Immersive operetta ‘Alien Wanderers: Alien World: Alien Home’ takes on modern topics of border, discrimination

Meghan Holland

With no physical barriers or a stage between the audience and the performers, “Alien Wanderers: Alien World: Alien Home” by opera composer Nathan Felix takes on the task of addressing discrimination and issues surrounding the United States’ southern border. 

An immersive opera is different from a typical opera in that it engages the audience in a more interactive way. Singers move and sing throughout the audience, and the absence of a stage is representative of the lack of a barrier between the two groups. The performers and the audience members feed off of each other, shaping the storyline and movement. 

Felix sat down with The Daily Texan to discuss what went into the production of this condensed opera, called an operetta.

Daily Texan: What is the overall purpose of this operetta?

Nathan Felix: The production is definitely to give a unique experience musically. (“Alien Wanderers: Alien World: Alien Home”) is inspired by the Blanton exhibition … Medieval Monsters. I used themes from some of the artwork, and I incorporated (them in) an inspirational way into the piece. (The artwork) deals a lot with marginalized groups, reappropriation of borders and things that are happening right now, (so the operetta portrays that) in a modern way.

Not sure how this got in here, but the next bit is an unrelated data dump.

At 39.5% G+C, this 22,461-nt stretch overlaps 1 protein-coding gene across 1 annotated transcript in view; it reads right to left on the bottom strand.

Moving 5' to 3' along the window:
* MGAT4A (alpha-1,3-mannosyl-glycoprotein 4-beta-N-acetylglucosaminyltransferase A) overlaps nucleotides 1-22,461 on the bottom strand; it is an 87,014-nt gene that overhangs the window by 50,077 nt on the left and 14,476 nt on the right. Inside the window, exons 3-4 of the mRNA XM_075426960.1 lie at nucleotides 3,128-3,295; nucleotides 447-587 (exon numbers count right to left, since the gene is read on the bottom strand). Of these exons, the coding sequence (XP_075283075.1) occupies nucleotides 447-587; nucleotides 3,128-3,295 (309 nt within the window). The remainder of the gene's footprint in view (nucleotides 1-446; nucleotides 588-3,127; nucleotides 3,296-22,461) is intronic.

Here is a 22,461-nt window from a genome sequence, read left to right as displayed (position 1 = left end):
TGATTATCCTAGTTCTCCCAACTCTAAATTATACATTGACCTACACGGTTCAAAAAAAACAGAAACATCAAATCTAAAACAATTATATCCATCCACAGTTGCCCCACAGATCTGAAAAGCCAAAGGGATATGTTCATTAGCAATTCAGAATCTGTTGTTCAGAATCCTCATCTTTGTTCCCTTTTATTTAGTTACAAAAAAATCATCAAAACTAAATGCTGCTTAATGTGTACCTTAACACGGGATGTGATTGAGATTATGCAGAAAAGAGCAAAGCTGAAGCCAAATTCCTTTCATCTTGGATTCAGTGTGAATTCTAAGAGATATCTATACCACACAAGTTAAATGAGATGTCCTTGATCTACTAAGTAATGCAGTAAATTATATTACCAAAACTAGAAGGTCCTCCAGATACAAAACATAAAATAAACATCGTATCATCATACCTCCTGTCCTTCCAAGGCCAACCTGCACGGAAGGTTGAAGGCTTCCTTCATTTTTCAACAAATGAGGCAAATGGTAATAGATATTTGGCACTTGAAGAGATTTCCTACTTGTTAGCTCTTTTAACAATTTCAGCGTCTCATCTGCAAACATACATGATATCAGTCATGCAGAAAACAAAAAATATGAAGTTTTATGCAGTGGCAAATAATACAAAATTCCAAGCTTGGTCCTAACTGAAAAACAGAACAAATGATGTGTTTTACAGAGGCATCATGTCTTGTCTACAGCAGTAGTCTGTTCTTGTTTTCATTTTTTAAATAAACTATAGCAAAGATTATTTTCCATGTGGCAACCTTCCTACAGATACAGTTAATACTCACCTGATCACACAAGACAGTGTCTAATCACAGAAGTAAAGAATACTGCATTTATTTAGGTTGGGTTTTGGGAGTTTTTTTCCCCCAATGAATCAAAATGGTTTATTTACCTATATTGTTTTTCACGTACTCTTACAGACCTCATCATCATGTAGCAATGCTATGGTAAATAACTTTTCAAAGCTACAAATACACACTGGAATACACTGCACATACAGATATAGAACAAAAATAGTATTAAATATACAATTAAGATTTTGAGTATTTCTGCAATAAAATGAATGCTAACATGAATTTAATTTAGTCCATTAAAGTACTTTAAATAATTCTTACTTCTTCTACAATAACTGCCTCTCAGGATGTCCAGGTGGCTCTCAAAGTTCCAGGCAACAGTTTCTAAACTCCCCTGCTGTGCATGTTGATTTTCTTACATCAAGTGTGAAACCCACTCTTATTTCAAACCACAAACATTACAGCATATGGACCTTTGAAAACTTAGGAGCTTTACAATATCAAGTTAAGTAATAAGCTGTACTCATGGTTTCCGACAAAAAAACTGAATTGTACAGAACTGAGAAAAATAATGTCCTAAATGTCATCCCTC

DT: Why did you choose to tell the story as an immersive operetta?

NF: I would never not do an immersive opera. I don’t really have (an) interest in just doing something on a stage, so when I talked to the Blanton about having a performance, I told him that I wanted to continue to do my immersive works. I’d like to break down the stage, meaning there’s no stage or no wall between performers and audience. 

DT: What was the process like of composing this operetta and what motivated you to tell this particular story?

NF: Blanton sent me about three or four different exhibitions to choose from, and I connected with this one in terms of content that I wanted to produce before I even wrote a note. I also had a singer in mind already, Katrina Saporsantos, when I chose Medieval Monsters, and I thought that her look and voice was something I could incorporate into this type of piece. 

DT: This is a highly debated and controversial topic right now in the news media. What do you hope people take away from the opera?

NF: I hope people dig a little deeper into the meaning behind it, and in some way (I hope to) either create a conversation or at least pique their awareness a little more. At the same time, I also know that from my experience of doing these type of immersive performances, the production is also something that is often new to audience members who haven’t seen my work. That could be a distraction, and that’s OK because maybe that’ll make them remember it. And then when the time is right, they (will) want to look it up or ponder on what they experienced overall.

DT: What was the most challenging part of preparing this operetta? 

NF: I think I’m in the most challenging part right now where we’re trying to rehearse the movement. Even though I give sort of the basic structure of movement, you always have that variable of the audience that we can never predict where or how they’ll move or how they’ll receive it. I’m trying to direct my performers in a way that they know we have our main path, but if the audience (responds a certain way), you have to adapt to them. It’s unpredictable.